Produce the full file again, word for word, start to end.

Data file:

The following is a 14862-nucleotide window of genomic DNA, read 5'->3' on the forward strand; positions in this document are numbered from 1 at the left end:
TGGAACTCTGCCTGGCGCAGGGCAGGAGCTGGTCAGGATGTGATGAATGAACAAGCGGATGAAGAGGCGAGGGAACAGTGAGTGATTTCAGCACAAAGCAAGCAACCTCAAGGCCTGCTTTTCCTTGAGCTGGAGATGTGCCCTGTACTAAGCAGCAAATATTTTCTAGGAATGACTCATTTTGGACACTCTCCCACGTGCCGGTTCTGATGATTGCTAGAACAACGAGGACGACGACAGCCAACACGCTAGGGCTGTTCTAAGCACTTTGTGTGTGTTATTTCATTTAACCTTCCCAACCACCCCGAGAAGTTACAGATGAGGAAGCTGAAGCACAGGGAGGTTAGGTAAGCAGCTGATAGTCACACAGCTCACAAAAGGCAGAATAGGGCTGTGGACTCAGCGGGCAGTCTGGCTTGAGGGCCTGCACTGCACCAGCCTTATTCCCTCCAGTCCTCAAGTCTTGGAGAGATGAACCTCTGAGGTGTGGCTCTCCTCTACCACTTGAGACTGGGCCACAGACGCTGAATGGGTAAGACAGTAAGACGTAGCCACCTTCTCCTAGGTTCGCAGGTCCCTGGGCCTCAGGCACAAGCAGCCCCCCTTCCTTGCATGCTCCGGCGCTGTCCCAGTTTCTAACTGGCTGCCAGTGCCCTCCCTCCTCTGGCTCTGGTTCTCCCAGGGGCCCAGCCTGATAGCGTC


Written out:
The following is a 14862-nucleotide window of genomic DNA, read 5'->3' on the forward strand; positions in this document are numbered from 1 at the left end:
TGGAACTCTGCCTGGCGCAGGGCAGGAGCTGGTCAGGATGTGATGAATGAACAAGCGGATGAAGAGGCGAGGGAACAGTGAGTGATTTCAGCACAAAGCAAGCAACCTCAAGGCCTGCTTTTCCTTGAGCTGGAGATGTGCCCTGTACTAAGCAGCAAATATTTTCTAGGAATGACTCATTTTGGACACTCTCCCACGTGCCGGTTCTGATGATTGCTAGAACAACGAGGACGACGACAGCCAACACGCTAGGGCTGTTCTAAGCACTTTGTGTGTGTTATTTCATTTAACCTTCCCAACCACCCCGAGAAGTTACAGATGAGGAAGCTGAAGCACAGGGAGGTTAGGTAAGCAGCTGATAGTCACACAGCTCACAAAAGGCAGAATAGGGCTGTGGACTCAGCGGGCAGTCTGGCTTGAGGGCCTGCACTGCACCAGCCTTATTCCCTCCAGTCCTCAAGTCTTGGAGAGATGAACCTCTGAGGTGTGGCTCTCCTCTACCACTTGAGACTGGGCCACAGACGCTGAATGGGTAAGACAGTAAGACGTAGCCACCTTCTCCTAGGTTCGCAGGTCCCTGGGCCTCAGGCACAAGCAGCCCCCCTTCCTTGCATGCTCCGGCGCTGTCCCAGTTTCTAACTGGCTGCCAGTGCCCTCCCTCCTCTGGCTCTGGTTCTCCCAGGGGCCCAGCCTGATAGCGTC